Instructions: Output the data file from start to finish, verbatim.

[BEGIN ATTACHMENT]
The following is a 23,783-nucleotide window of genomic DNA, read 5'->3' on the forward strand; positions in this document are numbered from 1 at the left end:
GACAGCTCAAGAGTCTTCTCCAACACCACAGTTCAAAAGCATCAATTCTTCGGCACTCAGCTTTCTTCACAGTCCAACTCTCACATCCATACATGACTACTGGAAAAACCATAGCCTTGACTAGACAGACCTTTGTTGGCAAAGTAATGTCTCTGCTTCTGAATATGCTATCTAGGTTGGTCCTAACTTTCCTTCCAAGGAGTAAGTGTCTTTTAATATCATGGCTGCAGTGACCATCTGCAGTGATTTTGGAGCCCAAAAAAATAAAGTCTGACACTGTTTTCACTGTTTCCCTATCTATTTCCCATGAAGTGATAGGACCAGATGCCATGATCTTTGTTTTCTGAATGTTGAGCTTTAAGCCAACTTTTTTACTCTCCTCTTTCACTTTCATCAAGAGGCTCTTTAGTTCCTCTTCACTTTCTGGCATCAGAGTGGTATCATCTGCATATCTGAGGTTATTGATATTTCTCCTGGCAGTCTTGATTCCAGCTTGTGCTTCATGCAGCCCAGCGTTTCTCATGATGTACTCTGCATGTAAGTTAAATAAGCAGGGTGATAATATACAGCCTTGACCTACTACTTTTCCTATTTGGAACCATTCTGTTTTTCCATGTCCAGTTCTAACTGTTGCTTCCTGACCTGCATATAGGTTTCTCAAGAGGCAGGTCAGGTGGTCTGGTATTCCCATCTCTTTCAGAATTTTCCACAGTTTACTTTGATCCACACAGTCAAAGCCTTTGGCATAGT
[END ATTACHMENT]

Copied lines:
The following is a 23,783-nucleotide window of genomic DNA, read 5'->3' on the forward strand; positions in this document are numbered from 1 at the left end:
GACAGCTCAAGAGTCTTCTCCAACACCACAGTTCAAAAGCATCAATTCTTCGGCACTCAGCTTTCTTCACAGTCCAACTCTCACATCCATACATGACTACTGGAAAAACCATAGCCTTGACTAGACAGACCTTTGTTGGCAAAGTAATGTCTCTGCTTCTGAATATGCTATCTAGGTTGGTCCTAACTTTCCTTCCAAGGAGTAAGTGTCTTTTAATATCATGGCTGCAGTGACCATCTGCAGTGATTTTGGAGCCCAAAAAAATAAAGTCTGACACTGTTTTCACTGTTTCCCTATCTATTTCCCATGAAGTGATAGGACCAGATGCCATGATCTTTGTTTTCTGAATGTTGAGCTTTAAGCCAACTTTTTTACTCTCCTCTTTCACTTTCATCAAGAGGCTCTTTAGTTCCTCTTCACTTTCTGGCATCAGAGTGGTATCATCTGCATATCTGAGGTTATTGATATTTCTCCTGGCAGTCTTGATTCCAGCTTGTGCTTCATGCAGCCCAGCGTTTCTCATGATGTACTCTGCATGTAAGTTAAATAAGCAGGGTGATAATATACAGCCTTGACCTACTACTTTTCCTATTTGGAACCATTCTGTTTTTCCATGTCCAGTTCTAACTGTTGCTTCCTGACCTGCATATAGGTTTCTCAAGAGGCAGGTCAGGTGGTCTGGTATTCCCATCTCTTTCAGAATTTTCCACAGTTTACTTTGATCCACACAGTCAAAGCCTTTGGCATAGT